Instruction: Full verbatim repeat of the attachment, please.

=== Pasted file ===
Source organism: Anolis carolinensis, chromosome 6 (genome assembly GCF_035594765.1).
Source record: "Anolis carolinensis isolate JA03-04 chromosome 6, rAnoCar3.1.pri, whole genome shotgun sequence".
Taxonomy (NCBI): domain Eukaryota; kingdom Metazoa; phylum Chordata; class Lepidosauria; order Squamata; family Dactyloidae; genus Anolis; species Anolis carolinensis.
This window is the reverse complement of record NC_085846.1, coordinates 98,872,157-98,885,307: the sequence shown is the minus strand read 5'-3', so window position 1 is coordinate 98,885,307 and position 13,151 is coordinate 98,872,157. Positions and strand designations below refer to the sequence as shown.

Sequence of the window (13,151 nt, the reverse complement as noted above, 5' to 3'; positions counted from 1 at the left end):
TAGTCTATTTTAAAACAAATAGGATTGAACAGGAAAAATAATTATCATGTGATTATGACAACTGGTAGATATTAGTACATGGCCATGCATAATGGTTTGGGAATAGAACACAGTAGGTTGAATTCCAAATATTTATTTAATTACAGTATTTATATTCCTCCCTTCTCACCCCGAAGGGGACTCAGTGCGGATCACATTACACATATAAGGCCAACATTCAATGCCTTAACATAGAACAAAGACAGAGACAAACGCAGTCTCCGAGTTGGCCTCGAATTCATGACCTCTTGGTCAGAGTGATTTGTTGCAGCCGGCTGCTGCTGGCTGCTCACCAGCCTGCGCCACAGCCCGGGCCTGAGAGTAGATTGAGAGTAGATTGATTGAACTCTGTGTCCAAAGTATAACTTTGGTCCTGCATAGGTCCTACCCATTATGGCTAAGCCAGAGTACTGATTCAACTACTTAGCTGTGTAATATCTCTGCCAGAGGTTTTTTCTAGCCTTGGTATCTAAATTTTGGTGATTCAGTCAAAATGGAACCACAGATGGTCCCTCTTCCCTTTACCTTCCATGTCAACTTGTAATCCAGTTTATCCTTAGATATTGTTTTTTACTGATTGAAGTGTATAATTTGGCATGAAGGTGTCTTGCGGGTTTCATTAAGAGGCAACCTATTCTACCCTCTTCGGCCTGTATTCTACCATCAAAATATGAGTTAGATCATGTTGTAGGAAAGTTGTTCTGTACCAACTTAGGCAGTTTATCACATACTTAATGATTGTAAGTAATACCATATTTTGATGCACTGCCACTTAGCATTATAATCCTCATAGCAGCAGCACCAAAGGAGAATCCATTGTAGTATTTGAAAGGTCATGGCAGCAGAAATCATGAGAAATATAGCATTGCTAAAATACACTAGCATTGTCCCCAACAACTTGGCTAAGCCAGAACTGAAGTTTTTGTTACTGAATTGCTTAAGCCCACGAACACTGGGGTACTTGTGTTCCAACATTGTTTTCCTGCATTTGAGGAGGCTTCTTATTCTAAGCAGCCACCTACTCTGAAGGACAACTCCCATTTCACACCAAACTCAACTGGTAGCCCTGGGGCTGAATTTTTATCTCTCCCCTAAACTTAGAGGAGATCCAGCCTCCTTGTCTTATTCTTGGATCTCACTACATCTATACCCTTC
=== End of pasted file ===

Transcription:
Source organism: Anolis carolinensis, chromosome 6 (genome assembly GCF_035594765.1).
Source record: "Anolis carolinensis isolate JA03-04 chromosome 6, rAnoCar3.1.pri, whole genome shotgun sequence".
Taxonomy (NCBI): domain Eukaryota; kingdom Metazoa; phylum Chordata; class Lepidosauria; order Squamata; family Dactyloidae; genus Anolis; species Anolis carolinensis.
This window is the reverse complement of record NC_085846.1, coordinates 98,872,157-98,885,307: the sequence shown is the minus strand read 5'-3', so window position 1 is coordinate 98,885,307 and position 13,151 is coordinate 98,872,157. Positions and strand designations below refer to the sequence as shown.

Sequence of the window (13,151 nt, the reverse complement as noted above, 5' to 3'; positions counted from 1 at the left end):
TAGTCTATTTTAAAACAAATAGGATTGAACAGGAAAAATAATTATCATGTGATTATGACAACTGGTAGATATTAGTACATGGCCATGCATAATGGTTTGGGAATAGAACACAGTAGGTTGAATTCCAAATATTTATTTAATTACAGTATTTATATTCCTCCCTTCTCACCCCGAAGGGGACTCAGTGCGGATCACATTACACATATAAGGCCAACATTCAATGCCTTAACATAGAACAAAGACAGAGACAAACGCAGTCTCCGAGTTGGCCTCGAATTCATGACCTCTTGGTCAGAGTGATTTGTTGCAGCCGGCTGCTGCTGGCTGCTCACCAGCCTGCGCCACAGCCCGGGCCTGAGAGTAGATTGAGAGTAGATTGATTGAACTCTGTGTCCAAAGTATAACTTTGGTCCTGCATAGGTCCTACCCATTATGGCTAAGCCAGAGTACTGATTCAACTACTTAGCTGTGTAATATCTCTGCCAGAGGTTTTTTCTAGCCTTGGTATCTAAATTTTGGTGATTCAGTCAAAATGGAACCACAGATGGTCCCTCTTCCCTTTACCTTCCATGTCAACTTGTAATCCAGTTTATCCTTAGATATTGTTTTTTACTGATTGAAGTGTATAATTTGGCATGAAGGTGTCTTGCGGGTTTCATTAAGAGGCAACCTATTCTACCCTCTTCGGCCTGTATTCTACCATCAAAATATGAGTTAGATCATGTTGTAGGAAAGTTGTTCTGTACCAACTTAGGCAGTTTATCACATACTTAATGATTGTAAGTAATACCATATTTTGATGCACTGCCACTTAGCATTATAATCCTCATAGCAGCAGCACCAAAGGAGAATCCATTGTAGTATTTGAAAGGTCATGGCAGCAGAAATCATGAGAAATATAGCATTGCTAAAATACACTAGCATTGTCCCCAACAACTTGGCTAAGCCAGAACTGAAGTTTTTGTTACTGAATTGCTTAAGCCCACGAACACTGGGGTACTTGTGTTCCAACATTGTTTTCCTGCATTTGAGGAGGCTTCTTATTCTAAGCAGCCACCTACTCTGAAGGACAACTCCCATTTCACACCAAACTCAACTGGTAGCCCTGGGGCTGAATTTTTATCTCTCCCCTAAACTTAGAGGAGATCCAGCCTCCTTGTCTTATTCTTGGATCTCACTACATCTATACCCTTC